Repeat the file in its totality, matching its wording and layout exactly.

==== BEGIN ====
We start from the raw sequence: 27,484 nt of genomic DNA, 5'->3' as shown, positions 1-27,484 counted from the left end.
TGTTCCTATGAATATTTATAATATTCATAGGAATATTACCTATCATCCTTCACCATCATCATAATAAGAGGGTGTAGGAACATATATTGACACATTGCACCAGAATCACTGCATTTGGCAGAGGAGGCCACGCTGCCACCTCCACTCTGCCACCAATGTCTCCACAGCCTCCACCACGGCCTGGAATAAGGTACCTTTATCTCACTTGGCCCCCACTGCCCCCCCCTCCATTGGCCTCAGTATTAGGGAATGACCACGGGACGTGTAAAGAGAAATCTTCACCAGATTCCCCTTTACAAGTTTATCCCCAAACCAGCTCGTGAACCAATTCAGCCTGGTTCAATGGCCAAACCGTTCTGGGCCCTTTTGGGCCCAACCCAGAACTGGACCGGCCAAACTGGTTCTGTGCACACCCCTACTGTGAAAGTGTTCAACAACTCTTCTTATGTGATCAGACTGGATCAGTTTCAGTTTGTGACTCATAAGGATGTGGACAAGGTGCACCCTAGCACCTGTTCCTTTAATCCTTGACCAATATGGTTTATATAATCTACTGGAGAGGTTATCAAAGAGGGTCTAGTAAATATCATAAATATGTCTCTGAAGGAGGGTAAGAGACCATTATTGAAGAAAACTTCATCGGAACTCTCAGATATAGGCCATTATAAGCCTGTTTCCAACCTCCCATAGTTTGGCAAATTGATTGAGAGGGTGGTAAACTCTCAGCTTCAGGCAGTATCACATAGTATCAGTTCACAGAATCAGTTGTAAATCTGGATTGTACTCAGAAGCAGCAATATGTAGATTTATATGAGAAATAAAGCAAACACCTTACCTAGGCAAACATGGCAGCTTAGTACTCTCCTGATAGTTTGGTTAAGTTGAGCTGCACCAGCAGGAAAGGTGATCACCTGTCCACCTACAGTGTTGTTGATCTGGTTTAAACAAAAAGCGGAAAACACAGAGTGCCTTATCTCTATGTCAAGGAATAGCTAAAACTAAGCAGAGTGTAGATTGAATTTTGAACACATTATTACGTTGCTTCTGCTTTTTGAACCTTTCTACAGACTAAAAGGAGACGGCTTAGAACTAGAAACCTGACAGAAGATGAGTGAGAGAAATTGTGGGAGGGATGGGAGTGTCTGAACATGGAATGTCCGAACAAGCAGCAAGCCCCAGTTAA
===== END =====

We start from the raw sequence: 27,484 nt of genomic DNA, 5'->3' as shown, positions 1-27,484 counted from the left end.
TGTTCCTATGAATATTTATAATATTCATAGGAATATTACCTATCATCCTTCACCATCATCATAATAAGAGGGTGTAGGAACATATATTGACACATTGCACCAGAATCACTGCATTTGGCAGAGGAGGCCACGCTGCCACCTCCACTCTGCCACCAATGTCTCCACAGCCTCCACCACGGCCTGGAATAAGGTACCTTTATCTCACTTGGCCCCCACTGCCCCCCCCTCCATTGGCCTCAGTATTAGGGAATGACCACGGGACGTGTAAAGAGAAATCTTCACCAGATTCCCCTTTACAAGTTTATCCCCAAACCAGCTCGTGAACCAATTCAGCCTGGTTCAATGGCCAAACCGTTCTGGGCCCTTTTGGGCCCAACCCAGAACTGGACCGGCCAAACTGGTTCTGTGCACACCCCTACTGTGAAAGTGTTCAACAACTCTTCTTATGTGATCAGACTGGATCAGTTTCAGTTTGTGACTCATAAGGATGTGGACAAGGTGCACCCTAGCACCTGTTCCTTTAATCCTTGACCAATATGGTTTATATAATCTACTGGAGAGGTTATCAAAGAGGGTCTAGTAAATATCATAAATATGTCTCTGAAGGAGGGTAAGAGACCATTATTGAAGAAAACTTCATCGGAACTCTCAGATATAGGCCATTATAAGCCTGTTTCCAACCTCCCATAGTTTGGCAAATTGATTGAGAGGGTGGTAAACTCTCAGCTTCAGGCAGTATCACATAGTATCAGTTCACAGAATCAGTTGTAAATCTGGATTGTACTCAGAAGCAGCAATATGTAGATTTATATGAGAAATAAAGCAAACACCTTACCTAGGCAAACATGGCAGCTTAGTACTCTCCTGATAGTTTGGTTAAGTTGAGCTGCACCAGCAGGAAAGGTGATCACCTGTCCACCTACAGTGTTGTTGATCTGGTTTAAACAAAAAGCGGAAAACACAGAGTGCCTTATCTCTATGTCAAGGAATAGCTAAAACTAAGCAGAGTGTAGATTGAATTTTGAACACATTATTACGTTGCTTCTGCTTTTTGAACCTTTCTACAGACTAAAAGGAGACGGCTTAGAACTAGAAACCTGACAGAAGATGAGTGAGAGAAATTGTGGGAGGGATGGGAGTGTCTGAACATGGAATGTCCGAACAAGCAGCAAGCCCCAGTTAA